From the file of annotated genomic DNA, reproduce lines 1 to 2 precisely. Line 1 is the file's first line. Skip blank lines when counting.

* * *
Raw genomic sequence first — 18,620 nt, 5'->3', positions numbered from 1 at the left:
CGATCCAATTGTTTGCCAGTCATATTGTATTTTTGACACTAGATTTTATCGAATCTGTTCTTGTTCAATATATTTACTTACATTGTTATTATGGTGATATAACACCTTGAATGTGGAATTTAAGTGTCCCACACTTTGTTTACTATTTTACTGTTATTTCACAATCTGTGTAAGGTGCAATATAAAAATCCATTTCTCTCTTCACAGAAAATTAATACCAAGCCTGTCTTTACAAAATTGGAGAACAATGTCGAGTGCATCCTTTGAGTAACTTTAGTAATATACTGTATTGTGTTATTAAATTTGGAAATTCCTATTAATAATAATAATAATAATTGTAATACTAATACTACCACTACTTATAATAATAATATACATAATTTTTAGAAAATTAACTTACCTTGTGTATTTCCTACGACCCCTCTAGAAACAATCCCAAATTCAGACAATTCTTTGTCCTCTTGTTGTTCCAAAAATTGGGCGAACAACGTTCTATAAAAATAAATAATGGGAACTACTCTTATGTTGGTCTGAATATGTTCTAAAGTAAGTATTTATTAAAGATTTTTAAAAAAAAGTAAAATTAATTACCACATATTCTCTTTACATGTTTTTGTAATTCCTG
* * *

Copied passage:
Raw genomic sequence first — 18,620 nt, 5'->3', positions numbered from 1 at the left:
CGATCCAATTGTTTGCCAGTCATATTGTATTTTTGACACTAGATTTTATCGAATCTGTTCTTGTTCAATATATTTACTTACATTGTTATTATGGTGATATAACACCTTGAATGTGGAATTTAAGTGTCCCACACTTTGTTTACTATTTTACTGTTATTTCACAATCTGTGTAAGGTGCAATATAAAAATCCATTTCTCTCTTCACAGAAAATTAATACCAAGCCTGTCTTTACAAAATTGGAGAACAATGTCGAGTGCATCCTTTGAGTAACTTTAGTAATATACTGTATTGTGTTATTAAATTTGGAAATTCCTATTAATAATAATAATAATAATTGTAATACTAATACTACCACTACTTATAATAATAATATACATAATTTTTAGAAAATTAACTTACCTTGTGTATTTCCTACGACCCCTCTAGAAACAATCCCAAATTCAGACAATTCTTTGTCCTCTTGTTGTTCCAAAAATTGGGCGAACAACGTTCTATAAAAATAAATAATGGGAACTACTCTTATGTTGGTCTGAATATGTTCTAAAGTAAGTATTTATTAAAGATTTTTAAAAAAAAGTAAAATTAATTACCACATATTCTCTTTACATGTTTTTGTAATTCCTG